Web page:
Indian farmers will begin a sit-in outside parliament in the heart of the capital, New Delhi, in a renewed effort to persuade the government to repeal three new farm regulations that they claim threaten their lives.
Tens of thousands of farmers have camped out on major highways leading to New Delhi for more than seven months in the longest-running growers’ protest against Prime Minister Narendra Modi’s government.
Some protesting farmers attempted to march towards the main government area as India’s monsoon session of parliament began this week, but were stopped by police just miles from parliament.
On Thursday, 200 people are expected to converge at Jantar Mantar, a massive Mughal-era observatory in central New Delhi that also serves as a rallying point for various causes.
“200 farmers would go to Jantar Mantar every day during the monsoon session of parliament to hold farmers’ parliament to remind the government of our long-pending demand,” a major farmers’ leader, Balbir Singh Rajewal, said.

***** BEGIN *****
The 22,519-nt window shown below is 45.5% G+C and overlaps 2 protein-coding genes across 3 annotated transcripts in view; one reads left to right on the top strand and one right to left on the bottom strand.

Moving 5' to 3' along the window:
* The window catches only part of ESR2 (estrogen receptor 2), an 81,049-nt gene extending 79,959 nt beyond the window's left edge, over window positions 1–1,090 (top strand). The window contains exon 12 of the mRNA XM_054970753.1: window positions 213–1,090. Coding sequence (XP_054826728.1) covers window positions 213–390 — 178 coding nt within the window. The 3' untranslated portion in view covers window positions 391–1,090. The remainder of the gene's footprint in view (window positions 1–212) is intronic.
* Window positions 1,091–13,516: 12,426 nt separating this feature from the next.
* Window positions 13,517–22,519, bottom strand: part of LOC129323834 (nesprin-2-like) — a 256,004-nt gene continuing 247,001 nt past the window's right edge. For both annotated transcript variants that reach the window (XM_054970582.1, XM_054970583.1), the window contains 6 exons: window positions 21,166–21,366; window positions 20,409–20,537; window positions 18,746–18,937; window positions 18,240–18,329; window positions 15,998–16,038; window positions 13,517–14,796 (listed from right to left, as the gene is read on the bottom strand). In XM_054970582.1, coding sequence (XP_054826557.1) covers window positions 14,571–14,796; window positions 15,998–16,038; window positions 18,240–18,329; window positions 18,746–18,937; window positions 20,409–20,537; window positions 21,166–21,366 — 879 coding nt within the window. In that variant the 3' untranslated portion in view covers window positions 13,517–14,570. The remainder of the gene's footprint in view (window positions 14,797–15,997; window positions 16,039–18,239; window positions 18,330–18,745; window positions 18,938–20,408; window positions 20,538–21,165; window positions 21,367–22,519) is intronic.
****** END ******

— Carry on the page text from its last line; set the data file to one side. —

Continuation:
Parliament’s monsoon session will expire in early August.
According to a government statement, Delhi police have agreed to let 200 farmers gather at Jantar Mantar during the day after extensive negotiations, but protesters must adhere to coronavirus standards given by the Delhi Disaster Management Authority.
Thousands of enraged farmers battled with police in late January after ramming their tractors into security barriers. Over 80 police officers were hurt in the city, and one demonstrator was killed.
Farmers claim that the restrictions favor huge private retailers who were previously prohibited from purchasing farm goods outside of government-regulated wholesale grain markets.
Farmers would be freed from having to sell their produce solely at regulated wholesale marketplaces, according to the government, after the regulations take effect in September 2020.
Farmers will benefit if large dealers, retailers, and food processors can buy directly from farmers, according to the report.